Lists · Movies

The Top 10 Funniest Non-Comedies Of All Time

BBC lists are boring. This list isn’t.
All The Presidents Men
Warner Bros.
By  · Published on June 7th, 2017

BBC lists are boring. This list isn’t.

The BBC recently polled a number of film critics—not me, for reasons which I can only assume are related to soccer, tea, or supporting Jeremy Corbyn—about their ten best/favorite film comedies of all time. Lists were shared, debates were had, sweeping claims were made. Same as it ever was. In my corner of social media it came down to whether you liked Duck Soup or This Is Spinal Tap more. I had both of them, and a few others, on my list but spent a seeming eternity sweating blood and cursing God for damning man with existence trying to decide if I could include both Beverly Hills Cop and Midnight Run in the top ten or if I had to choose one. Then, a moment after calming down and thinking about how both those films were action-comedies, I realized a lot of my favorite comedies were comedy plus another genre, and a moment after that I realized that most of the movies that made me laugh the hardest weren’t even comedies at all.

This is not to be confused with the schadenfreude of pointing at bad movies and laughing, because while that can be fun occasionally, especially in your youth, too much of it rots your brain. It’s kind of like drugs. Don’t do drugs, kids. What I mean—serious face—is that the funniest moments in film are often found in dramatic, even heavy, movies. The humor can be a cathartic moment. Or, the dramatic movie in question might be interlaced with humor throughout, just like real life, only not to the extent of being considered an outright comedy. Either way, such a movie can often cause harder laughter than an ostensible comedy.

Rather than explain further, here are ten examples of what I’m talking about, and which for SEO purposes I’ll be bellicosely proclaiming the ten funniest non-comedies of all time:

10. On Deadly Ground

Getting this one out of the way first because it contradicts my “don’t point and laugh” suggestion, but the flesh is weak, folks. Steven Seagal fucking directed this movie. Michael Caine wrote a whole thing in the Daily Mail singling this out as the most blatant paycheck role of his career and Michael Caine’s been in a lot of bullshit. The movie ends with an extended soliloquy by Seagal where he rattles off environmental stats and urges his audience, which is to say, us (see, I told you this movie was funny) to get active. As legendary as that last speech is, and it is known simply as The Speech to many, the single funniest moment in the whole movie might be when Seagal, after being saved from a certain death and nursed back to health by a native tribe through some rituals of specious accuracy, explains urgently to Joan Chen (who is not, not to put to fine a point on it, the most convincing Native American in film history, despite declaring “I’m Native American!” near the end of the film) that while he is now woke and understands the importance of environmentalism, violence is still absolutely necessary. The look on Joan Chen’s face when he’s done, part “well, the script says I’m supposed to agree,” part “they’re not paying me nearly enough for this shit” is comedy gold.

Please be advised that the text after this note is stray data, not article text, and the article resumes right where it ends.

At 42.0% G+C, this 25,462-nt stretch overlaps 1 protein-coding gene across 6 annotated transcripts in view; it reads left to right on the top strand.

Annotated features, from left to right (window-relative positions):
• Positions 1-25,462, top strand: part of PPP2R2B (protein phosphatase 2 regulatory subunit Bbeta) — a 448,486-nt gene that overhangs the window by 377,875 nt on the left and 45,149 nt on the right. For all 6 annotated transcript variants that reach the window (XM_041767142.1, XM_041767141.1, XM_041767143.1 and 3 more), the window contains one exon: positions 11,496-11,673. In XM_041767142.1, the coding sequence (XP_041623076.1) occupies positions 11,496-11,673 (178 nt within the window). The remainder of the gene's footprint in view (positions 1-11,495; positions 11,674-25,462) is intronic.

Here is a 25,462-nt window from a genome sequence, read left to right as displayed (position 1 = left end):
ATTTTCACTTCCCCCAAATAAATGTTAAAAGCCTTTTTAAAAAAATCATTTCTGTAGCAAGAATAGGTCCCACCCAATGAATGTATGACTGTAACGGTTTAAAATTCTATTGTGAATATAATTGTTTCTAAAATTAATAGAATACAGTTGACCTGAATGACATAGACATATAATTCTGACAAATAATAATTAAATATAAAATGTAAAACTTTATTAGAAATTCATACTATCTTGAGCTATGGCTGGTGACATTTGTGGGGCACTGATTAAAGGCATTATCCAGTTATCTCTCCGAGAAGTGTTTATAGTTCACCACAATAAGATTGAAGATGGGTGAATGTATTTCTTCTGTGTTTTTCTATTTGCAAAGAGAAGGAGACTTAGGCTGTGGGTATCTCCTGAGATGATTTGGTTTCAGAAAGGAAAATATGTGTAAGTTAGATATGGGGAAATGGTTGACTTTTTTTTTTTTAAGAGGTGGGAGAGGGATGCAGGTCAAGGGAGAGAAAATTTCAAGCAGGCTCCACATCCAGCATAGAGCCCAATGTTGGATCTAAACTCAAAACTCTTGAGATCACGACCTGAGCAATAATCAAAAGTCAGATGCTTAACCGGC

9. Je Tu Il Elle

Chantal Akerman’s 1974 breakthrough film is funny for an entirely different reason than the previous entry. It is absolutely not something you laugh at. It’s not even something you laugh with. It’s a film where you laugh in a quantum parallel dimension where you’re like “This is amazing . . . she’s really doing this. This is a thing someone actually made that I get to watch. I could not begin to even try to describe this . . .” And you just have to laugh, because something so paradoxically immovable and mercurial, and wonderful, is happening in front of your eyes and you get to experience it.

8. Certain Women

This is mainly funny for one particular moment. In the first story of the film’s three, a series of events happen that conclude with Jared Harris holding Laura Dern hostage, and Laura Dern talking him into letting her leave the room for a second to help him, at which point she makes a beeline immediately for the cops outside, who immediately arrest him. There is, of course, more context to all this that you should watch the movie to appreciate fully, but there is something so quietly and bleakly hilarious to me about the way Laura Dern walks out of the building. It’s the walk of someone who is absolutely and profoundly too fucking tired for any of this fucking bullshit and wants to go home. The laugh it elicits is a rueful chuckle, to be sure, but it’s a piercing one.